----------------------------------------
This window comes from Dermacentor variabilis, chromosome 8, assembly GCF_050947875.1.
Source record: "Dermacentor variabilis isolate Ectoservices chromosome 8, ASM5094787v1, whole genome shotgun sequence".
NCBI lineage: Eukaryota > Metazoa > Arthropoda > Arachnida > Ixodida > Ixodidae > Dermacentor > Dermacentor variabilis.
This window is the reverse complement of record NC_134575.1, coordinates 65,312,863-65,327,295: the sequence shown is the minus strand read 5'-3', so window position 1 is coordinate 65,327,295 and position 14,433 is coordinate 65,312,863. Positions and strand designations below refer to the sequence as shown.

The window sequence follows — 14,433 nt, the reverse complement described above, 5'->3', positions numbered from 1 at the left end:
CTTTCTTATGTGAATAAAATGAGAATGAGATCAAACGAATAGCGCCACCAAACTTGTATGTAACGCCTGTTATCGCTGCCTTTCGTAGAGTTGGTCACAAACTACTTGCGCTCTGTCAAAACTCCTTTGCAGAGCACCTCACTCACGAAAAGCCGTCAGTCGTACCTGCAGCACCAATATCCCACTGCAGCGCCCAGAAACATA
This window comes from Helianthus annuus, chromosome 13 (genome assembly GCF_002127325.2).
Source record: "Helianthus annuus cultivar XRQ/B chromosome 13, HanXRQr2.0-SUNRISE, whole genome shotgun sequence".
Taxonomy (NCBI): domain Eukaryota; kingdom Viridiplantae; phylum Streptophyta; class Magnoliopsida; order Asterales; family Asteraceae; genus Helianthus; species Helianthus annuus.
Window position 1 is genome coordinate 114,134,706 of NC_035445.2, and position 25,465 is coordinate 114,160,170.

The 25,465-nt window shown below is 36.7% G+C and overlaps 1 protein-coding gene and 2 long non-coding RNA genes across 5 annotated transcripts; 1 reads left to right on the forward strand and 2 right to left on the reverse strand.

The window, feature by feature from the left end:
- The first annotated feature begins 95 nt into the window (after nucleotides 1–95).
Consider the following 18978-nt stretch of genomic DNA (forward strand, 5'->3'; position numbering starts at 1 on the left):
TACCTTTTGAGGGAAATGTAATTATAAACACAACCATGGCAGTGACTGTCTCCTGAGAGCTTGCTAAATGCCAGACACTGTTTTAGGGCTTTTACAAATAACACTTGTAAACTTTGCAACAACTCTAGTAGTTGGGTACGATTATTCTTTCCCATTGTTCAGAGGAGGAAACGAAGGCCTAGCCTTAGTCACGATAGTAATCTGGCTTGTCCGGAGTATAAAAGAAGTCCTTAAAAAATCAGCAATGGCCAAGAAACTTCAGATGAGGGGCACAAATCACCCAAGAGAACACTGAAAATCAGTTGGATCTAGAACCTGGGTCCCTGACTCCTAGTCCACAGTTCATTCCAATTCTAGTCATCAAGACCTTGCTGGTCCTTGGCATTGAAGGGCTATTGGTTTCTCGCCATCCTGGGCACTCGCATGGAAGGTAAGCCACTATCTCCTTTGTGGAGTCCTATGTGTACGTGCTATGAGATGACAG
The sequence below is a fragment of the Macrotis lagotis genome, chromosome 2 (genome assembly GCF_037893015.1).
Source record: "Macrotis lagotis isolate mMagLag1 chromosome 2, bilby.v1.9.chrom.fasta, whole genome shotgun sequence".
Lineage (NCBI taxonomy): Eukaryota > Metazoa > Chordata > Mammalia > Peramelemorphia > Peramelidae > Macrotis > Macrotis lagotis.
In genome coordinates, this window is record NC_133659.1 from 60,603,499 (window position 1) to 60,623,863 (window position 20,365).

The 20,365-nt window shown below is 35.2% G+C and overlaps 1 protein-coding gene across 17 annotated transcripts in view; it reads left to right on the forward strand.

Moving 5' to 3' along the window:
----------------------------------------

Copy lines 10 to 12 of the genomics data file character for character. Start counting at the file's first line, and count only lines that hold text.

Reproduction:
Window position 1 is genome coordinate 114,134,706 of NC_035445.2, and position 25,465 is coordinate 114,160,170.

The 25,465-nt window shown below is 36.7% G+C and overlaps 1 protein-coding gene and 2 long non-coding RNA genes across 5 annotated transcripts; 1 reads left to right on the forward strand and 2 right to left on the reverse strand.

The window, feature by feature from the left end: